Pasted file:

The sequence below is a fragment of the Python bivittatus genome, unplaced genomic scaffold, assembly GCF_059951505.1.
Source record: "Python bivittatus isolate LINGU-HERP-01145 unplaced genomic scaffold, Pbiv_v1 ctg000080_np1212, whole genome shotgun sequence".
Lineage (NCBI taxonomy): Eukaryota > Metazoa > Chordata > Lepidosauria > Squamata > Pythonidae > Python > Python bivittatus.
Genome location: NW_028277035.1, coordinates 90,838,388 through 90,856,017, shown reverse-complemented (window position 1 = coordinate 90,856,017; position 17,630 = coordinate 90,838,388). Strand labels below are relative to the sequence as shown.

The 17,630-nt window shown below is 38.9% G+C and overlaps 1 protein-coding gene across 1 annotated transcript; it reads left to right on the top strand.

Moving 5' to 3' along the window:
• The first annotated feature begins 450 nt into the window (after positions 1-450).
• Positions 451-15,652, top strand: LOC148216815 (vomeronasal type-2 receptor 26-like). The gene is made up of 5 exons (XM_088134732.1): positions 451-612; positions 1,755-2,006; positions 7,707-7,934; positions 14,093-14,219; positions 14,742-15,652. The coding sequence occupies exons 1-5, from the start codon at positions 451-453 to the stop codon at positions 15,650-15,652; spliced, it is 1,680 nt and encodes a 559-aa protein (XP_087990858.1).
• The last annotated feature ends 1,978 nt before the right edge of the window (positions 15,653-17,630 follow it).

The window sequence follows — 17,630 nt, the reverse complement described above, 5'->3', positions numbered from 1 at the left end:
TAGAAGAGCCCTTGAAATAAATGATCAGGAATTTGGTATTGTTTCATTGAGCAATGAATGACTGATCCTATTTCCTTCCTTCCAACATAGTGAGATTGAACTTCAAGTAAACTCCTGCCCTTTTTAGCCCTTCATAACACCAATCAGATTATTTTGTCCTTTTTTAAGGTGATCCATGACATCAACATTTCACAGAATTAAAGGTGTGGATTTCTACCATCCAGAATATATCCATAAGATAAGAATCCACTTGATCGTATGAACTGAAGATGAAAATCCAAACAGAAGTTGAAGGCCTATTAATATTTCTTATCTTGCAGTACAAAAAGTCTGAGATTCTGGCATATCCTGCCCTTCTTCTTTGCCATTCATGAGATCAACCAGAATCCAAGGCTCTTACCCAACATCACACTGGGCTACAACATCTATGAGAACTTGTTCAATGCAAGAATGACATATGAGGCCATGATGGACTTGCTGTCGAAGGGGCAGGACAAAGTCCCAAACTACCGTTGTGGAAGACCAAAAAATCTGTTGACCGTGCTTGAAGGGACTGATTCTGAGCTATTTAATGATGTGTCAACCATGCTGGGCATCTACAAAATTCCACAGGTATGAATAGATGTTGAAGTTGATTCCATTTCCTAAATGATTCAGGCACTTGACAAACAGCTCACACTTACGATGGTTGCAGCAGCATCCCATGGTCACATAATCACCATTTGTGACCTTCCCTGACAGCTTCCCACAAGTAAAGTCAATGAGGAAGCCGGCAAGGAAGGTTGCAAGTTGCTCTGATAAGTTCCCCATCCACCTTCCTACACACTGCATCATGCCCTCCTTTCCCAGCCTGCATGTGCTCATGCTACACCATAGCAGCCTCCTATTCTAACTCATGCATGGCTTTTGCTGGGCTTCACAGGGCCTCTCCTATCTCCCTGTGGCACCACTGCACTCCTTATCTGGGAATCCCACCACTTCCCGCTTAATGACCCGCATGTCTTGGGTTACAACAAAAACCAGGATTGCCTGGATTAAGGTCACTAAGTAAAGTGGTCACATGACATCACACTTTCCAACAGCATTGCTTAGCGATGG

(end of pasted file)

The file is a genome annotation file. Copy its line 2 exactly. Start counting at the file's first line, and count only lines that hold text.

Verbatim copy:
Source record: "Python bivittatus isolate LINGU-HERP-01145 unplaced genomic scaffold, Pbiv_v1 ctg000080_np1212, whole genome shotgun sequence".